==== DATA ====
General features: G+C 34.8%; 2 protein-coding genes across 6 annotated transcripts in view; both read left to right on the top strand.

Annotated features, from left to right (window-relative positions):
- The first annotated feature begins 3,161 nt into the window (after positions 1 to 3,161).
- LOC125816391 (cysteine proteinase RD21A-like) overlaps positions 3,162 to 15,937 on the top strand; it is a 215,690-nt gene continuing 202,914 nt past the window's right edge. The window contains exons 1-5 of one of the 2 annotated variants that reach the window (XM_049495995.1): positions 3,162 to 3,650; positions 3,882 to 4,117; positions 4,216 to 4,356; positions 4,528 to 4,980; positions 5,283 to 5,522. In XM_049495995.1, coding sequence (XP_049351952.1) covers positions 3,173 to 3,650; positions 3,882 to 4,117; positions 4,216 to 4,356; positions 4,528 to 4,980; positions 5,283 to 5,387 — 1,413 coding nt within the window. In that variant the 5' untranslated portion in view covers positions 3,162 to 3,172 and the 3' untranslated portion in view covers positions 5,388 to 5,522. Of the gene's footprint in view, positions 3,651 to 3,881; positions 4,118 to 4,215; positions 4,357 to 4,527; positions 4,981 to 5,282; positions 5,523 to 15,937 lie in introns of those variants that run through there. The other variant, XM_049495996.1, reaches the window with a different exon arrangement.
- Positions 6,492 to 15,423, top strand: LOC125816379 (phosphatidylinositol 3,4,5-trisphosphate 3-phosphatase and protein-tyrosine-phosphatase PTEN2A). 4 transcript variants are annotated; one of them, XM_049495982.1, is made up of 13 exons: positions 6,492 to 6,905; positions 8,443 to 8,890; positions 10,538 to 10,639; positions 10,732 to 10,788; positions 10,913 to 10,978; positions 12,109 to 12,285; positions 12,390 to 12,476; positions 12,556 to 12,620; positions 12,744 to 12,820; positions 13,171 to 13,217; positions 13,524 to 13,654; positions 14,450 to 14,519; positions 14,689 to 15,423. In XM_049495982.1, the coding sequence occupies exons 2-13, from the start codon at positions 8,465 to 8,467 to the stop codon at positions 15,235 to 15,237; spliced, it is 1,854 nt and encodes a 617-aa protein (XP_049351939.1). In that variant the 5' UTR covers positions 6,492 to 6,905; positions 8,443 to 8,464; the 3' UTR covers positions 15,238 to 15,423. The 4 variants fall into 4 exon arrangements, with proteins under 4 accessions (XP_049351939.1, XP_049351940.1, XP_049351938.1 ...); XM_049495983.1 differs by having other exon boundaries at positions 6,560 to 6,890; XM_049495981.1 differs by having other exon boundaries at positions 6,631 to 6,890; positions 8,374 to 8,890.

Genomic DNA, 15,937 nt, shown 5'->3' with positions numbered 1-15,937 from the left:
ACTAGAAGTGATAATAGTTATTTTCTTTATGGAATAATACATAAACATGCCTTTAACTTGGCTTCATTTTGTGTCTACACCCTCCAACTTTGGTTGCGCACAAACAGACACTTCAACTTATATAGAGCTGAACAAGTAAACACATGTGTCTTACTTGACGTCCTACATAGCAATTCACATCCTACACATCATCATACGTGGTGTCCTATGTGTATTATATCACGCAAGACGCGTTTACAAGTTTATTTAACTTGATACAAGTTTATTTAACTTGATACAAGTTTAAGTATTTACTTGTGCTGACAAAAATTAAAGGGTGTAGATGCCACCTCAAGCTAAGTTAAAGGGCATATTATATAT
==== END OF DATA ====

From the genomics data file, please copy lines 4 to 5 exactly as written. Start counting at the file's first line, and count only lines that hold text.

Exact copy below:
- LOC125816391 (cysteine proteinase RD21A-like) overlaps positions 3,162 to 15,937 on the top strand; it is a 215,690-nt gene continuing 202,914 nt past the window's right edge. The window contains exons 1-5 of one of the 2 annotated variants that reach the window (XM_049495995.1): positions 3,162 to 3,650; positions 3,882 to 4,117; positions 4,216 to 4,356; positions 4,528 to 4,980; positions 5,283 to 5,522. In XM_049495995.1, coding sequence (XP_049351952.1) covers positions 3,173 to 3,650; positions 3,882 to 4,117; positions 4,216 to 4,356; positions 4,528 to 4,980; positions 5,283 to 5,387 — 1,413 coding nt within the window. In that variant the 5' untranslated portion in view covers positions 3,162 to 3,172 and the 3' untranslated portion in view covers positions 5,388 to 5,522. Of the gene's footprint in view, positions 3,651 to 3,881; positions 4,118 to 4,215; positions 4,357 to 4,527; positions 4,981 to 5,282; positions 5,523 to 15,937 lie in introns of those variants that run through there. The other variant, XM_049495996.1, reaches the window with a different exon arrangement.
- Positions 6,492 to 15,423, top strand: LOC125816379 (phosphatidylinositol 3,4,5-trisphosphate 3-phosphatase and protein-tyrosine-phosphatase PTEN2A). 4 transcript variants are annotated; one of them, XM_049495982.1, is made up of 13 exons: positions 6,492 to 6,905; positions 8,443 to 8,890; positions 10,538 to 10,639; positions 10,732 to 10,788; positions 10,913 to 10,978; positions 12,109 to 12,285; positions 12,390 to 12,476; positions 12,556 to 12,620; positions 12,744 to 12,820; positions 13,171 to 13,217; positions 13,524 to 13,654; positions 14,450 to 14,519; positions 14,689 to 15,423. In XM_049495982.1, the coding sequence occupies exons 2-13, from the start codon at positions 8,465 to 8,467 to the stop codon at positions 15,235 to 15,237; spliced, it is 1,854 nt and encodes a 617-aa protein (XP_049351939.1). In that variant the 5' UTR covers positions 6,492 to 6,905; positions 8,443 to 8,464; the 3' UTR covers positions 15,238 to 15,423. The 4 variants fall into 4 exon arrangements, with proteins under 4 accessions (XP_049351939.1, XP_049351940.1, XP_049351938.1 ...); XM_049495983.1 differs by having other exon boundaries at positions 6,560 to 6,890; XM_049495981.1 differs by having other exon boundaries at positions 6,631 to 6,890; positions 8,374 to 8,890.